In addition, the Nigerian Electric Power authority (NEPA) now called Power Holding Corporation (PHC) and its incessant power fluctuation, which in most cases causes damage to various types of appliances, even with high powered stabilizers – forms another serious reason why customers will rather go to the bank than buy a computer for home use as the telephone and light might never give it the opportunity to work. It was observed that existing telecommunication networks are often limited to urban areas, and even these offer poor services in contrast with the ultra-high-speed systems present in IT-advanced countries. The resultant effect of the above (if and when it works), is a broken and/or slow internet communications, even inside the banking sectors and many offices, these has pushed banks to purchase and install high powered generating sets, which often make a loud noise in and outside the banking environment. Many customers, organizations, small businesses and individuals who participated in this work have simply not adopted the internet banking system because of the above mentioned reasons, although many customers understands that adopting internet banking will make their banking transactions easy, i.e. Perceived Ease of Use (PEOU) and also believes that the technology is user friendly, i.e. Perceived Usefulness (PU), unfortunately they have not transferred this attitude towards the application of the internet operations.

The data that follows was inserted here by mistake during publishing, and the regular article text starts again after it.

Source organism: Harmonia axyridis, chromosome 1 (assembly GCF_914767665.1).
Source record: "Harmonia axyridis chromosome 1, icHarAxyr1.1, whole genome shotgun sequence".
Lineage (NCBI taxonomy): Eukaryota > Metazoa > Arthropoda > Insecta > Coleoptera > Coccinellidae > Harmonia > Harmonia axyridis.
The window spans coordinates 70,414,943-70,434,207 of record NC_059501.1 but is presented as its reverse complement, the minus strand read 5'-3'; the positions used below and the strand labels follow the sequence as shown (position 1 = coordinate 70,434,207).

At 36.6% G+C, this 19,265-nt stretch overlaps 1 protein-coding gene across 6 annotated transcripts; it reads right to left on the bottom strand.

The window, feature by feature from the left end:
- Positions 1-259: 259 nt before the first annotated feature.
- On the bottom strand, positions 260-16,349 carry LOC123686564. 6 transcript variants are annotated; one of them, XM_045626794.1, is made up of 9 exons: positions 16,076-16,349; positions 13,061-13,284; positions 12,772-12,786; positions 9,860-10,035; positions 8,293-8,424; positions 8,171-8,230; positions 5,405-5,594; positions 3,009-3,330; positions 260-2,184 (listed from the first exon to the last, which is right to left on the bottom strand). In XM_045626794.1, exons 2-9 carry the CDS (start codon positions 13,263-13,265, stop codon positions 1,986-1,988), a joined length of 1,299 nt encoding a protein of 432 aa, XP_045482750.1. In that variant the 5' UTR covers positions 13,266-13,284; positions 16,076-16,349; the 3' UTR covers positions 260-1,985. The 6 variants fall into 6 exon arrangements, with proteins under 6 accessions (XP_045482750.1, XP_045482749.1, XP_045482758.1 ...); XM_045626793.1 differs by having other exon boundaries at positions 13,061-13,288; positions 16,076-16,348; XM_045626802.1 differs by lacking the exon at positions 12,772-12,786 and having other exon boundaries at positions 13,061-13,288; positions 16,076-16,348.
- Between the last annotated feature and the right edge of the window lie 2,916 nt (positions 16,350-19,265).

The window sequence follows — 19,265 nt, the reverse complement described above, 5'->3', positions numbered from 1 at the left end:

Theme 2: Cultural Implications

Nigeria is a robust state with more than 100 ethnic groups and different cultures. It is the culture for traders to keep their money under their pillows, roof tops and some even dig holes within their premises to hide their money. The idea of banking has come of age in Nigeria but the online banking is only gradually gaining grounds, the view of participant 17 is summed up thus:

Internet banking is alien to our culture and has not been accepted by even the well-educated let alone the non-lettered men and women in the urban and rural areas; moreover, the screaming headline scares many away from using the system”.

Participant 4 and 5 took the researcher down memory lane by referring to the bank failures of the 1990s, during which so many families lost their savings and many lost their jobs, and attributed it as a discouraging factor which will make it difficult for them to embrace banking in full and the internet banking services; according to Participant 4: